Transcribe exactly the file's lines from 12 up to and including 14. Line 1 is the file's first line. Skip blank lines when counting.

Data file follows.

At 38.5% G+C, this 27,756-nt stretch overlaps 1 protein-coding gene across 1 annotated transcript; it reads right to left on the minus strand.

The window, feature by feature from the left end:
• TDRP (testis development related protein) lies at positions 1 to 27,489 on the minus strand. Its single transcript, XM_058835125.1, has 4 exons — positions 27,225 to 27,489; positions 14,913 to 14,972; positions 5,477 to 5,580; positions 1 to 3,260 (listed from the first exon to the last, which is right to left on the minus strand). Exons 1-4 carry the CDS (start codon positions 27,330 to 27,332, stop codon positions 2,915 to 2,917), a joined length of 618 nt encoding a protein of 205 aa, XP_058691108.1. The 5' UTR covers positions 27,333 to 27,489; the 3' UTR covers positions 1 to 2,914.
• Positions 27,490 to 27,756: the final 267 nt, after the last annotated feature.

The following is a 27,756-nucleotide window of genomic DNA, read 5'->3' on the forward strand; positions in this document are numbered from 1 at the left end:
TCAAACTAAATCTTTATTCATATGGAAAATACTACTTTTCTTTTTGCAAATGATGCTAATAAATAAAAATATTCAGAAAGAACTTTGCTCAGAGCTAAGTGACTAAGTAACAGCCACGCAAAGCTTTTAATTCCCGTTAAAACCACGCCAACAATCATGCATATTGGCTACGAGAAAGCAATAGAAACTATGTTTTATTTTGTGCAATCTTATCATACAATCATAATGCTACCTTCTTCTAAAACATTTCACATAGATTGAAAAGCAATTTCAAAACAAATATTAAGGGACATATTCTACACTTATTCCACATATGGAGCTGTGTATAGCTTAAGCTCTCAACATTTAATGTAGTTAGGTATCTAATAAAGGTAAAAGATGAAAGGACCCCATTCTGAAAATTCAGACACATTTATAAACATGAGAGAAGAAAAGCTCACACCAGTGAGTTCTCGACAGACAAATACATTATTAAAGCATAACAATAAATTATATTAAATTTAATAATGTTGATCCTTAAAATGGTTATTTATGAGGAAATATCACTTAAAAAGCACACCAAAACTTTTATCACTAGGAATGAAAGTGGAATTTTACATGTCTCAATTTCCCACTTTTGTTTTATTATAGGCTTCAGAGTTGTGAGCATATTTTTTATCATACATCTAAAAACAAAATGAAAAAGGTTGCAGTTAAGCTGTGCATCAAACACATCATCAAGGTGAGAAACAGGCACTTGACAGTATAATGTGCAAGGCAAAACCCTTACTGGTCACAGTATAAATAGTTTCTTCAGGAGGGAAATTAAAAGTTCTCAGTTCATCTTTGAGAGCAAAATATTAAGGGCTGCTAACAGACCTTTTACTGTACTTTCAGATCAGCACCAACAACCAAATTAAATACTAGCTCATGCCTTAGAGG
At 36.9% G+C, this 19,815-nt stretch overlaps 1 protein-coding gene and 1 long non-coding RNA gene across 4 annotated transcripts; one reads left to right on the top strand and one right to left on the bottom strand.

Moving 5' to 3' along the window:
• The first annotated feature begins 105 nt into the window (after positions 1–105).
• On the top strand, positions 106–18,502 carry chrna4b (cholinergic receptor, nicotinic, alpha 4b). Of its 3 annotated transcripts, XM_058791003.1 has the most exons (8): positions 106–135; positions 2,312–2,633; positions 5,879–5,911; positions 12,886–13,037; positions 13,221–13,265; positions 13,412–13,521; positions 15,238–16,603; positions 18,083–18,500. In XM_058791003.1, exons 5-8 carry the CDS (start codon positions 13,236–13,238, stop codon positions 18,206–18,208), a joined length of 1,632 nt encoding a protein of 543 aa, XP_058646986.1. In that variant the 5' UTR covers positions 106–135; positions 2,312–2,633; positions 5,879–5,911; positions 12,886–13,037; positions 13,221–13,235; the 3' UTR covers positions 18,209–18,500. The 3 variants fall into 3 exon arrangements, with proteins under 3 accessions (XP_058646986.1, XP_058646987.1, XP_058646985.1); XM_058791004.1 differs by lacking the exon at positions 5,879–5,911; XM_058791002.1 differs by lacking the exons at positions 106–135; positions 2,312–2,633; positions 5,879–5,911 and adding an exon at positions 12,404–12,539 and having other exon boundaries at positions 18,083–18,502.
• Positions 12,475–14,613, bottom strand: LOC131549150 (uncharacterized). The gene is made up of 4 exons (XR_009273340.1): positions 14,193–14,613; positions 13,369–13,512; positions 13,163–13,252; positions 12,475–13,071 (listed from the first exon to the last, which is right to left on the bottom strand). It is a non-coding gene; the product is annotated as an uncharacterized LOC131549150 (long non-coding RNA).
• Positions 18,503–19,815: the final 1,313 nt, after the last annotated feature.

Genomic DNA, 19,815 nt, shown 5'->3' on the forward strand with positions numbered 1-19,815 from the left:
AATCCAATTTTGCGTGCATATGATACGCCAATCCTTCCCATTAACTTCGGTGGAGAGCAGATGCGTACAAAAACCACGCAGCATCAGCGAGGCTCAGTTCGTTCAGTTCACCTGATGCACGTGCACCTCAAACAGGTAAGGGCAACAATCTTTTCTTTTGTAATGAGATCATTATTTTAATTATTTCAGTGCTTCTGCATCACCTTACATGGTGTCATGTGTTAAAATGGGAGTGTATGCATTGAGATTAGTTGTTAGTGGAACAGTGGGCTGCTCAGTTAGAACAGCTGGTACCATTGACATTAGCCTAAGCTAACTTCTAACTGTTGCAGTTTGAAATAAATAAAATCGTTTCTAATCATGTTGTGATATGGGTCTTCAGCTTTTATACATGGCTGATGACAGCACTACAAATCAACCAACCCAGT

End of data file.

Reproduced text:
• Positions 18,503–19,815: the final 1,313 nt, after the last annotated feature.

Genomic DNA, 19,815 nt, shown 5'->3' on the forward strand with positions numbered 1-19,815 from the left:
AATCCAATTTTGCGTGCATATGATACGCCAATCCTTCCCATTAACTTCGGTGGAGAGCAGATGCGTACAAAAACCACGCAGCATCAGCGAGGCTCAGTTCGTTCAGTTCACCTGATGCACGTGCACCTCAAACAGGTAAGGGCAACAATCTTTTCTTTTGTAATGAGATCATTATTTTAATTATTTCAGTGCTTCTGCATCACCTTACATGGTGTCATGTGTTAAAATGGGAGTGTATGCATTGAGATTAGTTGTTAGTGGAACAGTGGGCTGCTCAGTTAGAACAGCTGGTACCATTGACATTAGCCTAAGCTAACTTCTAACTGTTGCAGTTTGAAATAAATAAAATCGTTTCTAATCATGTTGTGATATGGGTCTTCAGCTTTTATACATGGCTGATGACAGCACTACAAATCAACCAACCCAGT